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Russian Far East Travel Guide

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Amur River, Russian Far East © Andshel

So far east that it might be called west, the Russian Far East consists of thousands of miles of wilderness stretching from Lake Baikal in Eastern Siberia to the Pacific Ocean that's larger in size than the whole of Europe.

Commonly mistaken for Siberia, the Russian Far East is far more than an icy wasteland, it is a paradise for adventurous nature-lovers with a unique ecosystem that includes reindeer, whales, Polar bears, walrus, and hundreds of migratory bird species. The Far East is home to some excellent nature reserves and national parks, and even the remote volcanoes of the Kamchatka Peninsula, out of range to all but the most adventurous (and well-funded) travellers.

Southern Siberia is home to the Altai mountain range, a UNESCO World Heritage Site. Due to the widely varying elevations of the mountainous area, it contains every kind of climate zone present in Siberia, from steppes to alpine vegetation. The region is also home to the rare snow leopard, an endangered species. The Altai region is perfect for trekking and provides beautiful views of lakes, mountains, forests and rivers. In the summer months, from June through to August, the temperatures are moderate and the landscape transforms itself from winter's snowy wastes into lush green vistas dotted with wild flowers. It is possible to climb some of the mountains, none of which are very high or very steep, so trekking is suitable for most levels of fitness. As well as viewing the abundant natural beauty, villages featuring traditional wooden houses with beautifully carved decorations are also plentiful. The region is home to a variety of ethnic groups, each with their own style of dress, traditions, beliefs and food, and cultural visits can easily be included in a trekking holiday to Altai.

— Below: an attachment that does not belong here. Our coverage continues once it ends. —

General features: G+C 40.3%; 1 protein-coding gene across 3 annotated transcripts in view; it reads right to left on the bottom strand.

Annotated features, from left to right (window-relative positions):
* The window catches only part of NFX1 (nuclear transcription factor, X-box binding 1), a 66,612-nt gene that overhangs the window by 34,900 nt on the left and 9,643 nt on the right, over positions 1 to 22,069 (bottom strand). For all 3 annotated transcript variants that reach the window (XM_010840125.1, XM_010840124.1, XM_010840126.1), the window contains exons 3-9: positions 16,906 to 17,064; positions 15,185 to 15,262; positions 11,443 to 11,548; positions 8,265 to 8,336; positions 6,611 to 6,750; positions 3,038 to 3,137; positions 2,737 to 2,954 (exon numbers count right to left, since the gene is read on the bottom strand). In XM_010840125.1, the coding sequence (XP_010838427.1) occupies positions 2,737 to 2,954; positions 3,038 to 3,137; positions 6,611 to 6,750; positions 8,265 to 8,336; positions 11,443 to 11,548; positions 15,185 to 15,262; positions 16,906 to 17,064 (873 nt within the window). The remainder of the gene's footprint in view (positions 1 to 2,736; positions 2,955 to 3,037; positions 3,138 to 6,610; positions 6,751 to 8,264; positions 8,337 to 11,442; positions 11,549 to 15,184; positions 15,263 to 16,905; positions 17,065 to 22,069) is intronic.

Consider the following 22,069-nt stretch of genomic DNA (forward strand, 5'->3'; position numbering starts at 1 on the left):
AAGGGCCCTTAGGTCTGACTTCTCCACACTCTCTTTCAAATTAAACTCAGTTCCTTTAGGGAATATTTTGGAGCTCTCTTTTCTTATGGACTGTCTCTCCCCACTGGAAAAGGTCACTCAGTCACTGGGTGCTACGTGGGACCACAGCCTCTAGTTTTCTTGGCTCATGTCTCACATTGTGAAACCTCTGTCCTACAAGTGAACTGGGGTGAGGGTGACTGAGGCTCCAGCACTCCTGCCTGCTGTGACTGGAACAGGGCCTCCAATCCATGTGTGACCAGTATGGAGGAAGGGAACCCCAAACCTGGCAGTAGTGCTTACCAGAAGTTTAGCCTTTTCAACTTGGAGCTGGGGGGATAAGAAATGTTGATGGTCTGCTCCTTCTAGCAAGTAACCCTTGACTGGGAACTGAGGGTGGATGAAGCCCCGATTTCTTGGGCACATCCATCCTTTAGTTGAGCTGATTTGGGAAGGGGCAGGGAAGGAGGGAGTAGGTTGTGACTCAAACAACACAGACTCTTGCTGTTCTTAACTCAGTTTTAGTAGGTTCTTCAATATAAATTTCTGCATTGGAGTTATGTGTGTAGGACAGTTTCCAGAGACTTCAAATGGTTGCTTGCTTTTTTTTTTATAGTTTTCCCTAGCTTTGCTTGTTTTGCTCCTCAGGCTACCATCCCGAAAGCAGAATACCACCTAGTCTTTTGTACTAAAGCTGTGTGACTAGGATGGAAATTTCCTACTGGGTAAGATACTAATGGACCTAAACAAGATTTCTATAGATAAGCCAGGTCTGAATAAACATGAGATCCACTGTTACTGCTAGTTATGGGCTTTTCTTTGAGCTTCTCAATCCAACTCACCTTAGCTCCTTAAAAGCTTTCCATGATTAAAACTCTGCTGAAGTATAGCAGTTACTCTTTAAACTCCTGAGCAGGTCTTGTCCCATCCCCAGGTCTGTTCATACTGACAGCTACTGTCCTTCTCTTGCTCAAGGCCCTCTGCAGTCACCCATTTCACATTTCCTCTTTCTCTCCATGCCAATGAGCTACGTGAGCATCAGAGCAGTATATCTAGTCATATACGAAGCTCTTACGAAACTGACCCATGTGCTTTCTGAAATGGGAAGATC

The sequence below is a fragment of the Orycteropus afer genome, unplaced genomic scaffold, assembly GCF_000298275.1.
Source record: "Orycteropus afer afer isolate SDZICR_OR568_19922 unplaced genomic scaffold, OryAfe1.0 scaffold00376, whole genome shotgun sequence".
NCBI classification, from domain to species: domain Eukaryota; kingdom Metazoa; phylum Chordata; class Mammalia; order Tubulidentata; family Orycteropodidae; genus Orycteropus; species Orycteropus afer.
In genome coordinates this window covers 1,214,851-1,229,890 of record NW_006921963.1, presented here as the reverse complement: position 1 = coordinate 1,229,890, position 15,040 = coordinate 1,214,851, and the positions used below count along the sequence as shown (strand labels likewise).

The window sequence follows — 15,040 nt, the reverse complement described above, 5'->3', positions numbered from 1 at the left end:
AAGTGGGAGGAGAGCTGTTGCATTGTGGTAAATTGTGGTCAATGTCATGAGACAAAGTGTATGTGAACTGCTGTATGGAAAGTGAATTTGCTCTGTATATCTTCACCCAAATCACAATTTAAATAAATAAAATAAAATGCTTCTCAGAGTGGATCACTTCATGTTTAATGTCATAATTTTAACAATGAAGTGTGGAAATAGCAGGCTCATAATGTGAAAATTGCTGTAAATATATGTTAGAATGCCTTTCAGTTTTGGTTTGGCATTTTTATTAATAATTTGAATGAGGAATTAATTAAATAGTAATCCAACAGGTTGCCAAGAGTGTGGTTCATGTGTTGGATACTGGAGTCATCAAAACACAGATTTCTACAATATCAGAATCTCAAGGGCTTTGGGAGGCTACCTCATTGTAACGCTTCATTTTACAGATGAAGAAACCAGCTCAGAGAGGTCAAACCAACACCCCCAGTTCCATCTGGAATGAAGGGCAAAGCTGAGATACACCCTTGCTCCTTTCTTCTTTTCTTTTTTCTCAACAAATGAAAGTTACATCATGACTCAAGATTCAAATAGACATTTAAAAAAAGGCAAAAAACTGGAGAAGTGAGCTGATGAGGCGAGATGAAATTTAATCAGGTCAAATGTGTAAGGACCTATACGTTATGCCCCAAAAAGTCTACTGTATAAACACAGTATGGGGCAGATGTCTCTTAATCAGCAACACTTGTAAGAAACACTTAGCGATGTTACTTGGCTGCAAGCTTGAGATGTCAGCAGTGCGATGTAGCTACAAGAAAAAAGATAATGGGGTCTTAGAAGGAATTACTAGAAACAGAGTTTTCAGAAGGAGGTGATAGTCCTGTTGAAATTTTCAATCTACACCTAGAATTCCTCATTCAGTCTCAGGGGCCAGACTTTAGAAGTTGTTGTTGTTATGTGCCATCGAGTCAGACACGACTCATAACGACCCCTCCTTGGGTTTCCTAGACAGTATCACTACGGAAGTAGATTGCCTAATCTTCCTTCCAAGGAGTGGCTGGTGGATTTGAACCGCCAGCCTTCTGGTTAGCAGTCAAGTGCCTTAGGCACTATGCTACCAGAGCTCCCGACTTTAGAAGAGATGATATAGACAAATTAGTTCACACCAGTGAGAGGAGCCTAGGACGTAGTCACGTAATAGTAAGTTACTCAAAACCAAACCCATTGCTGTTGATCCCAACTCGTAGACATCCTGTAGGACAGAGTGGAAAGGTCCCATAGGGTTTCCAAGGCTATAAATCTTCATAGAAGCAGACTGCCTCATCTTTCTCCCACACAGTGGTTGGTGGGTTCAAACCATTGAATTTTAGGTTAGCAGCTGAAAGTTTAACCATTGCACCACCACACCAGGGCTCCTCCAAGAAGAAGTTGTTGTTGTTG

Most of the towns in the Russian Far East are located along the Pacific coast, and port cities like Vladivostok and Khabarovsk (the ultimate destinations of the Trans-Siberian Railway), are a mix of Tsarist-era buildings and cosmopolitan sensibilities that contrast with more isolated rural towns like Yakutsk and Magadan.

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